Joel Uckelman on 2 Dec 2000 22:52:21 -0000

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spoon-business: Political Go proposal

Ok, so here's the first draft, for which I am greatly indebted to Tom 
(Jenny?) Mueller's proposal from Berserker. This looks extremely 
complicated, but it's really not. The rules for Go are intuitively simple, 
but are difficult to describe precisely, especially when they are expanded 
to include more than two players. A few things to note:

1. I have not specified how this affects the larger game.
2. I have not specified how long turns last, and whether extra-Go things 
affect how many turns Go players get.

These two things are purposely omitted, since I don't know what people want 
with regard to them.

I will likely split up the rules for Political Go somehow just to make them 
more readable. Some of the dealings w/r/t alliances need to be checked to 
ensure they don't lead to any paradoxes, like the rules dictating that a 
dragon is both captured and causes the capture of another at the same time, 

So, the proposal:


Create a Rule entitled "Subgames" with the following text:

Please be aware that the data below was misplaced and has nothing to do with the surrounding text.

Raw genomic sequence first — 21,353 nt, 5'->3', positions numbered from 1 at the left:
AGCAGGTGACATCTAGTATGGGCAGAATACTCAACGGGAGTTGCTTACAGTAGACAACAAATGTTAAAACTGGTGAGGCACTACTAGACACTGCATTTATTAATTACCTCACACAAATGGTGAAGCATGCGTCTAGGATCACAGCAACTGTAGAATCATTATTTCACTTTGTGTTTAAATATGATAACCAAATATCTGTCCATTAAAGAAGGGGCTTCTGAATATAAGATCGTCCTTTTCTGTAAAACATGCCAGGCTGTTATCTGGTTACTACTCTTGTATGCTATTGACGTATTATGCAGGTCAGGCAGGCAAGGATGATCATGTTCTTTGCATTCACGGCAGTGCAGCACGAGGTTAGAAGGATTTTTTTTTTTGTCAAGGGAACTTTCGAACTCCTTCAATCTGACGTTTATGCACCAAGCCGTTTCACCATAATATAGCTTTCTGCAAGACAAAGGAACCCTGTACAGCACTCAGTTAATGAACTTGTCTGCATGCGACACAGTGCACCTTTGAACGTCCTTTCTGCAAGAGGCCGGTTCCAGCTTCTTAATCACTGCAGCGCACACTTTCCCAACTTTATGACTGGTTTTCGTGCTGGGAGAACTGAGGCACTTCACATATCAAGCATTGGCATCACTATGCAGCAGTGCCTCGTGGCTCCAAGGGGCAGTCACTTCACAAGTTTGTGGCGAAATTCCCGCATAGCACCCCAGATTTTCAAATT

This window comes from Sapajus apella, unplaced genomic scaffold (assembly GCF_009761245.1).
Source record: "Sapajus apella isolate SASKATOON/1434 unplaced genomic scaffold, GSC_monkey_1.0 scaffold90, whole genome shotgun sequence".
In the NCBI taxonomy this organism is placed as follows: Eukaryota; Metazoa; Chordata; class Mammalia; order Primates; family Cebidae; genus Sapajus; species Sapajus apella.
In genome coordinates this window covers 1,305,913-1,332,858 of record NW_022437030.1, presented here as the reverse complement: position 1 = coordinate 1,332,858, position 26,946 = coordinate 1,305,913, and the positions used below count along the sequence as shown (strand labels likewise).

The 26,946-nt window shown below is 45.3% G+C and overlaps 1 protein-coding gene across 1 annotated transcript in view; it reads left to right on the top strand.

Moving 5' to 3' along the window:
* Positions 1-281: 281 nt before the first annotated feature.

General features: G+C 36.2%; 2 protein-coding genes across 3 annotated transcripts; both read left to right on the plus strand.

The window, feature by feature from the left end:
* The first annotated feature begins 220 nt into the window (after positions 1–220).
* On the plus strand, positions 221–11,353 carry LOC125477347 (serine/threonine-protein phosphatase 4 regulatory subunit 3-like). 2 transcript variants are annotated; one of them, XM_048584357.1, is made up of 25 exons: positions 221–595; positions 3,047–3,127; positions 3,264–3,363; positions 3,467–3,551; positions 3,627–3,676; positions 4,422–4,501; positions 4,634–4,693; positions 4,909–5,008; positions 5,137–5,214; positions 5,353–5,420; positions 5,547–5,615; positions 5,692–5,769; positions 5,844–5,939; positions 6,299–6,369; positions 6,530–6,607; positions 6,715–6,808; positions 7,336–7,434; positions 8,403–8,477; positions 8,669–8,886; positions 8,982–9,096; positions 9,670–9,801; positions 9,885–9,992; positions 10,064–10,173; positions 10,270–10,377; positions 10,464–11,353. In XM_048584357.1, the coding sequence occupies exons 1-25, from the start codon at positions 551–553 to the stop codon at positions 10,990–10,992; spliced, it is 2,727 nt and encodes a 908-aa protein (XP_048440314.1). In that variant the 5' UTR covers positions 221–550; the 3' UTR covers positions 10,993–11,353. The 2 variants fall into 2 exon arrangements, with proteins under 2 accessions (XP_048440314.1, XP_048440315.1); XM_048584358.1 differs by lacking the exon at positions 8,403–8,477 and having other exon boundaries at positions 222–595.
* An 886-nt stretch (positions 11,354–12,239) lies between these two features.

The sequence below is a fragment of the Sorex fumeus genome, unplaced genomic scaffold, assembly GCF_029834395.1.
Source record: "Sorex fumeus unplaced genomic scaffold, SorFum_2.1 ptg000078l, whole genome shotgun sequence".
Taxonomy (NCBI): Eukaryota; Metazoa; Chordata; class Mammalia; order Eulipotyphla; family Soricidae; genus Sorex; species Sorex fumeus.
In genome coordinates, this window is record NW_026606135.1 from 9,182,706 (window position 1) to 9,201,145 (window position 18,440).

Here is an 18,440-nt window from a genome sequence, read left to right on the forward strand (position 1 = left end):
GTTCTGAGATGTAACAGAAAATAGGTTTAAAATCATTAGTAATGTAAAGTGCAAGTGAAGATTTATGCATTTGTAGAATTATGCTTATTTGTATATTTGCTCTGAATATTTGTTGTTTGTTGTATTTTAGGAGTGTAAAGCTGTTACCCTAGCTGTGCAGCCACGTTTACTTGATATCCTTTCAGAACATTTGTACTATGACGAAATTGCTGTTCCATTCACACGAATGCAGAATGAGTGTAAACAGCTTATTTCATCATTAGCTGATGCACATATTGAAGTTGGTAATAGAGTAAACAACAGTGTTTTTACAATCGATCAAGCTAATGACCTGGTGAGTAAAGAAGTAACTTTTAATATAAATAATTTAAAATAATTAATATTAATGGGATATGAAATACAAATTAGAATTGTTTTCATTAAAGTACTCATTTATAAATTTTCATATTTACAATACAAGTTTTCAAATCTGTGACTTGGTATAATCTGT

"Subgames may be played by any Agent who publicly indicates a desire to 

Each Subgame must have a Subgame Administrator."

[[There's a little more to say about this, obviously. Something about 
generalized features of Subgames. Actually, this should probably be a 
separate proposal.]]

Create a Rule entitled "Political Go" with the following text:

"There exists a Subgame called Political Go. The Go Consul is the Subgame 

Political Go is played on a square grid of 19 rank lines and 19 file lines, 
lettered horizontally from "a" to "s" and vertically from "1" to "19".

Each vertex on the grid must, at all times, either be empty or have a stone 
on it. Two vertices are adjacent if a grid line can be followed from one to 
the other without crossing any other vertices. A set of vertices is 
mutually adjacent if it is possible, by passing through only vertices in 
the set, to trace a path along grid lines from one vertex in the set to all 
other vertices in the set.

The stone is the playing piece in Political Go. Each stone is owned by one 
and only one Go player. Two stones are friendly if they are owned by the 
same Go player or by allies; otherwise, the stones are unfriendly. A set of 
stones is mutually friendly if all pairs of stones in the set are friendly. 
Two stones are adjacent if they occupy adjacent vertices. A stone is 
adjacent to a vertex if the vertex it occupies is adjacent to that vertex.

A dragon is defined as any set of mutually friendly stones occupying 
mutually adjacent vertices in which no stone in the set is adjacent to a 
mutually friendly stone not in the set. A dragon is adjacent to all of the 
vertices adjacent to the vertices occupied by its stones. A dragon has a 
number of liberties equal to the number of unoccupied vertices to which it 
is adjacent, with no vertex being counted more than once. A dragon is 
considered dead if has only one liberty; otherwise, the dragon is live. A 
dragon is friendly to a Go player if it contains only friendly stones. Each